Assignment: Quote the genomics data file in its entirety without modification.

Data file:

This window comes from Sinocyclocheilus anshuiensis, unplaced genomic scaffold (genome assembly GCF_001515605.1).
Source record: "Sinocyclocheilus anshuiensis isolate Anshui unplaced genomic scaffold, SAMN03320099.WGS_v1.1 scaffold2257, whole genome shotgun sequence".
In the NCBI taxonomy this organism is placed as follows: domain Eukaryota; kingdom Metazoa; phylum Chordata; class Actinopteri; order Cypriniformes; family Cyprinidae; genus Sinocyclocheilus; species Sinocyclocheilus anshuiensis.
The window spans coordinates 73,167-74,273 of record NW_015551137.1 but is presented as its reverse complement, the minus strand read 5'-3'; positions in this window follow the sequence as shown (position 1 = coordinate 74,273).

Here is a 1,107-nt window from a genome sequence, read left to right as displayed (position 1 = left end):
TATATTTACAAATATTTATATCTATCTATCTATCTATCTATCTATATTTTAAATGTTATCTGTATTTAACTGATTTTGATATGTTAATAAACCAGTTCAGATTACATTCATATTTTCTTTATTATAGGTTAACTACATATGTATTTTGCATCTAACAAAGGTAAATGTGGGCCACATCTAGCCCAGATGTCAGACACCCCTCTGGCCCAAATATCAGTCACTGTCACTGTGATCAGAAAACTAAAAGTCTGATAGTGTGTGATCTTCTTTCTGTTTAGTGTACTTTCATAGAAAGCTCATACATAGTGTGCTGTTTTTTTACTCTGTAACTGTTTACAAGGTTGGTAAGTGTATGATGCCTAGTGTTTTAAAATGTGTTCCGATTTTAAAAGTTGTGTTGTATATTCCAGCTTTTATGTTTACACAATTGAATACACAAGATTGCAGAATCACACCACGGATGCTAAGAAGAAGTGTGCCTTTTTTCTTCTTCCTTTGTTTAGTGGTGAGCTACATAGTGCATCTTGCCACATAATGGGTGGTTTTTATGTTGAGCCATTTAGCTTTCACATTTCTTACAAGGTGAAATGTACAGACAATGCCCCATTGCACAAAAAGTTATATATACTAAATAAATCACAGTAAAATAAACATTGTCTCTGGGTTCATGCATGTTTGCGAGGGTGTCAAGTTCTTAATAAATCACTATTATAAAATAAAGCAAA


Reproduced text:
This window comes from Sinocyclocheilus anshuiensis, unplaced genomic scaffold (genome assembly GCF_001515605.1).
Source record: "Sinocyclocheilus anshuiensis isolate Anshui unplaced genomic scaffold, SAMN03320099.WGS_v1.1 scaffold2257, whole genome shotgun sequence".
In the NCBI taxonomy this organism is placed as follows: domain Eukaryota; kingdom Metazoa; phylum Chordata; class Actinopteri; order Cypriniformes; family Cyprinidae; genus Sinocyclocheilus; species Sinocyclocheilus anshuiensis.
The window spans coordinates 73,167-74,273 of record NW_015551137.1 but is presented as its reverse complement, the minus strand read 5'-3'; positions in this window follow the sequence as shown (position 1 = coordinate 74,273).

Here is a 1,107-nt window from a genome sequence, read left to right as displayed (position 1 = left end):
TATATTTACAAATATTTATATCTATCTATCTATCTATCTATCTATATTTTAAATGTTATCTGTATTTAACTGATTTTGATATGTTAATAAACCAGTTCAGATTACATTCATATTTTCTTTATTATAGGTTAACTACATATGTATTTTGCATCTAACAAAGGTAAATGTGGGCCACATCTAGCCCAGATGTCAGACACCCCTCTGGCCCAAATATCAGTCACTGTCACTGTGATCAGAAAACTAAAAGTCTGATAGTGTGTGATCTTCTTTCTGTTTAGTGTACTTTCATAGAAAGCTCATACATAGTGTGCTGTTTTTTTACTCTGTAACTGTTTACAAGGTTGGTAAGTGTATGATGCCTAGTGTTTTAAAATGTGTTCCGATTTTAAAAGTTGTGTTGTATATTCCAGCTTTTATGTTTACACAATTGAATACACAAGATTGCAGAATCACACCACGGATGCTAAGAAGAAGTGTGCCTTTTTTCTTCTTCCTTTGTTTAGTGGTGAGCTACATAGTGCATCTTGCCACATAATGGGTGGTTTTTATGTTGAGCCATTTAGCTTTCACATTTCTTACAAGGTGAAATGTACAGACAATGCCCCATTGCACAAAAAGTTATATATACTAAATAAATCACAGTAAAATAAACATTGTCTCTGGGTTCATGCATGTTTGCGAGGGTGTCAAGTTCTTAATAAATCACTATTATAAAATAAAGCAAA